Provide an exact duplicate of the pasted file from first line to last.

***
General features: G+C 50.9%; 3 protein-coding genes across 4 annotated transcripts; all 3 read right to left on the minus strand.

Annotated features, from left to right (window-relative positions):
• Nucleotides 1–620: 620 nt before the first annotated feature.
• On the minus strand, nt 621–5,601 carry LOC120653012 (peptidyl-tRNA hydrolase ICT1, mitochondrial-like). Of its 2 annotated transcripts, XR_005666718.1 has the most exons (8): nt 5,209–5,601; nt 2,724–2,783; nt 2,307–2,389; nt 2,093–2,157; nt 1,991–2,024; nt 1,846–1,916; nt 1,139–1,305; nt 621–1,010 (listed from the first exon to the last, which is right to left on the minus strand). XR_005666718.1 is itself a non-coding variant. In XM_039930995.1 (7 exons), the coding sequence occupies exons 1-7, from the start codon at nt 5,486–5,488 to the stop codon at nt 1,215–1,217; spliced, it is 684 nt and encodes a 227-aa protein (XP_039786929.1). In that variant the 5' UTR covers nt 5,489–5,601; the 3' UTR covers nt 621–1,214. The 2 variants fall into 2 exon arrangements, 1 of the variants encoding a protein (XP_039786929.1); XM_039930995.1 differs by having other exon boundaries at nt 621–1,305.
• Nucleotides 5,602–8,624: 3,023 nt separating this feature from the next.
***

General features: G+C 50.9%; 3 protein-coding genes across 4 annotated transcripts; all 3 read right to left on the minus strand.

Annotated features, from left to right (window-relative positions):
• Nucleotides 1–620: 620 nt before the first annotated feature.
• On the minus strand, nt 621–5,601 carry LOC120653012 (peptidyl-tRNA hydrolase ICT1, mitochondrial-like). Of its 2 annotated transcripts, XR_005666718.1 has the most exons (8): nt 5,209–5,601; nt 2,724–2,783; nt 2,307–2,389; nt 2,093–2,157; nt 1,991–2,024; nt 1,846–1,916; nt 1,139–1,305; nt 621–1,010 (listed from the first exon to the last, which is right to left on the minus strand). XR_005666718.1 is itself a non-coding variant. In XM_039930995.1 (7 exons), the coding sequence occupies exons 1-7, from the start codon at nt 5,486–5,488 to the stop codon at nt 1,215–1,217; spliced, it is 684 nt and encodes a 227-aa protein (XP_039786929.1). In that variant the 5' UTR covers nt 5,489–5,601; the 3' UTR covers nt 621–1,214. The 2 variants fall into 2 exon arrangements, 1 of the variants encoding a protein (XP_039786929.1); XM_039930995.1 differs by having other exon boundaries at nt 621–1,305.
• Nucleotides 5,602–8,624: 3,023 nt separating this feature from the next.